NUNES: All is not well

As terrorism surges, we’re told the fight is nearly over

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“This is what happens at the end of wars.”

That is how President Obama justified his order to release five Taliban commanders from Gitmo in return for the release of Sgt. Bowe Bergdahl, who, according to many accounts, was captured by Islamic militants after deserting from the U.S. Army in Afghanistan.

The main elements of the Bergdahl swap — the unequal trade, the likelihood of encouraging future hostage-taking, the administration’s failure to consult Congress, its unbelievable assurances that the Qataris will closely watch the freed Taliban prisoners, its PR stunt in the White House Rose Garden, its dubious claims of Sgt. Bergdahl having been taken prisoner “on the battlefield,” and its infantilizing references to the 28-year-old man as a “child” and a “kid” — have already earned widespread criticism.

The wider context, however, has received less attention. As Mr. Obama sees it, he “was elected to end wars.” Clearly, that’s his goal in both Iraq and Afghanistan, where his efforts have focused on withdrawing U.S. troops and declaring the wars to be over (Iraq) or nearly over (Afghanistan). We see a similar rush to rhetorically end the overall war against jihadist terrorism, as Mr. Obama has declared that al Qaeda is “on the run,” “on the path to defeat,” “on its heels,” and has been “decimate[d].”

The problem is that a war isn’t over until both sides agree it’s over, or until one side loses the will or ability to continue fighting. Our enemies have not abandoned the battle.

In Iraq, the withdrawal of U.S. troops has coincided with a stunning collapse of state authority. The central government’s power has eroded to the point that the Islamic State of Iraq and Syria (ISIS) — an al Qaeda off-shoot — recently took over Mosul, the country’s second largest city. Having also seized Iraq’s largest oil refinery, it is now marching toward Baghdad. This means a jihadist terror organization currently controls a wide swathe of territory stretching from the middle of Iraq through northern Syria. The Obama administration’s stunningly naive response is to seek to collaborate against ISIS with Iran — a terror-exporting regime that has worked to sabotage U.S. efforts to stabilize Iraq for the past decade.

In Afghanistan, contrary to the administration’s boasts, the drawdown of U.S. troops has emboldened terrorists, with al Qaeda cooperating closely with the Taliban, the Haqqani network, and a slew of other terror groups. Many of these organizations are based in neighboring Pakistan, which remains dangerously overrun by terrorists, as shown last week when al Qaeda-linked militants launched a shocking attack on the country’s biggest airport. The assault, featuring suicide bombers and resulting in at least 39 deaths, was followed days later by an armed attack on a nearby training facility for the airport’s security services.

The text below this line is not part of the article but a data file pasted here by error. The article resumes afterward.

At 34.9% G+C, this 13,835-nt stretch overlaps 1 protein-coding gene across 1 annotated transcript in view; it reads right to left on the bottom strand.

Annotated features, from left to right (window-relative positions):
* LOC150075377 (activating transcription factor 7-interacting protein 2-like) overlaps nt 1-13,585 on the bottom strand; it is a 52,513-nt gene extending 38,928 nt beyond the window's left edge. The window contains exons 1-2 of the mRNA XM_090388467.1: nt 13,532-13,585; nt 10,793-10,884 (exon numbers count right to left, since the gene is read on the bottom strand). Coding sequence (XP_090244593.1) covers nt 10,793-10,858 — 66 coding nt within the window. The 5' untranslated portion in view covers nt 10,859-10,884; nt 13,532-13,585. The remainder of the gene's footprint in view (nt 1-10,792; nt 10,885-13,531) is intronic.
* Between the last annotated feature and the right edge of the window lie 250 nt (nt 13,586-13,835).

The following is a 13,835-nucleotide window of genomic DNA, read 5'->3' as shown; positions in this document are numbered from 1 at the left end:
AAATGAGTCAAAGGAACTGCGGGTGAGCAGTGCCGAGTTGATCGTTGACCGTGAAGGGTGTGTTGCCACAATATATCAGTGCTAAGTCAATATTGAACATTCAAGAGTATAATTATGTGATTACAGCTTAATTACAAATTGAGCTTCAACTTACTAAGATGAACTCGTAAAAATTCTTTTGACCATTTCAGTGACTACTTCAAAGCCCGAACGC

Meanwhile, al Qaeda affiliates have spread rapidly throughout other parts of the Middle East and Africa, with Boko Haram committing wholesale massacres of Christian villagers and kidnapping hundreds of schoolgirls in Nigeria. Indeed, from al Qaeda in the Islamic Maghreb, which provoked a French intervention after its fighters and allied extremists seized control of much of Mali, to Libya’s Ansar al-Sharia, which spearheaded the Benghazi attack that killed four Americans, to Yemen’s al Qaeda in the Arabian Peninsula, whose 2013 plot provoked the shutdown of dozens of U.S. diplomatic facilities, Islamic terrorism is surging throughout the world.

Thus, it’s ludicrous for the Obama administration to cling to its discredited claims of having achieved a great victory over al Qaeda. The lawyerly distinctions it now makes between “al Qaeda’s core” in Afghanistan and Pakistan, which has supposedly been shattered, and lesser al Qaeda affiliates that are still active elsewhere, is meaningless spin, since al Qaeda has always operated as a decentralized network of affiliated jihadist groups. With his transparently false reassurances, Mr. Obama is reminiscent of Kevin Bacon in the movie “Animal House,” declaring “Remain calm, all is well” as pandemonium erupts on the streets all around him.

The Obama administration is entitled to take all the victory laps it wants over the withdrawal of U.S. troops from Iraq and Afghanistan. Simply leaving the battlefield does not end wars, however. The American people and our servicemen and women have made huge sacrifices battling these terrorists, and they deserve to know where our efforts stand. Although we may stop bringing the fight to our enemies, history shows they are unlikely to respond in kind.

Rep. Devin Nunes, California Republican, is a member of the House Permanent Select Committee on Intelligence.

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